2. Otherwise It’s an Integration Test…

If your test is too slow to fall within the unit test speed guidelines, or if it is geared more toward broad coverage, then it belongs in the integration test bucket.

3. …Unless It’s One of These Other Kinds of Tests

Manual test helpers

If your test can’t do everything automatically, but instead performs setup to make it quicker to perform manual testing, it’s a manual test helper, and it belongs in the test.manual hierarchy.

System integrity tests

If your test tests delivered data rather than code (such as making sure that each delivered field has a table specified or that each delivered R-model relationship is owned by serial number 8500), it is a system integrity test, and it belongs in the test.sysinteg hierarchy.

4. Other Issues When Writing Tests

TODO: Answer other questions about tests, such as:

  • Is it ok to change system settings in a unit test? in an integration test? (yes, but the test should leave them to the way it found them)
  • How strict should we be about a test cleaning up records, globals, log messages, etc. it creates? (Clean up whatever you can – accounts with payments on them are a known issue…)
  • Sub-issue of the above: should we recommend that tests use transactions to undo complex things like account creation? What level of endorsement would we give: Is it preferred, acceptable where needed, or discouraged?
  • Is a test class responsible for making sure two instances of itself don’t run concurrently, if it’s not thread-safe? Or should we assume that only one process at a time will be running tests in a namespace?


  1. We’re explaining what we will consider to be a unit test for our purposes, versus what we will consider to be an integration test. We’re not trying to address the question of what really is a unit test versus what really is an integration test. For instance, Michael Feathers says that if it writes to the database it’s not a unit test, but for our purposes if it writes to the database and it’s still fast enough, it can go in the unit test bucket.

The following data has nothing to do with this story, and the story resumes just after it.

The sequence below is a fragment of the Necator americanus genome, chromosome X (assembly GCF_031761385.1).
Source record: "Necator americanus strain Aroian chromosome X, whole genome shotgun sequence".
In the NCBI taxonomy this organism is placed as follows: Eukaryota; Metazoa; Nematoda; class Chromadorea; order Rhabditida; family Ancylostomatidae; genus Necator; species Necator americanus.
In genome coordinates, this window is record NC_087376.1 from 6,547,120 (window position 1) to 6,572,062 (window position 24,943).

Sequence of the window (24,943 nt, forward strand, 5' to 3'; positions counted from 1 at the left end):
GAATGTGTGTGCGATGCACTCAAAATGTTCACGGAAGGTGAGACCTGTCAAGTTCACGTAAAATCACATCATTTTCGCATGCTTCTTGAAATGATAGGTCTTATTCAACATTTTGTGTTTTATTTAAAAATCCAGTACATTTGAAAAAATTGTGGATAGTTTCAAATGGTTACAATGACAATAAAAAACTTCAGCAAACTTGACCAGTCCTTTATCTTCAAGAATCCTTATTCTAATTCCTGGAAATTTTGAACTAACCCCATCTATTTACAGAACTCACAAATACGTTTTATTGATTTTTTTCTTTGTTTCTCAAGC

2. Michael Feathers, in Working Effectively with Legacy Code, p. 12.

— DanielMeyer – 06 Dec 2007

Why not just integration tests?

The following is a mildly modified version of a post I made to our internal TWiki web a couple of years ago, under the title Why Not Just Integration Tests?

Do we really need actual UNIT tests? Why aren’t integration tests enough?

1. What’s an integration test?

An integration test:

  • Tends to test more than one source file at a time
  • May depend on other subsystems (e.g., may write to the database, need the workflow monitor to be running, perform an actual import, do an actual release load, need ECP set up between your computer and another, need a real dialer configured, etc.)
  • Creates the data it needs for its test scenario (tables, imports, workflows, clients, accounts…)1

2. Advantages of Integration Tests Over Unit Tests

There are certain things that integration tests do better than unit tests:

  • You don’t have to break as many dependencies to get the code under test. Instead, you take the code you’re changing together with all its dependencies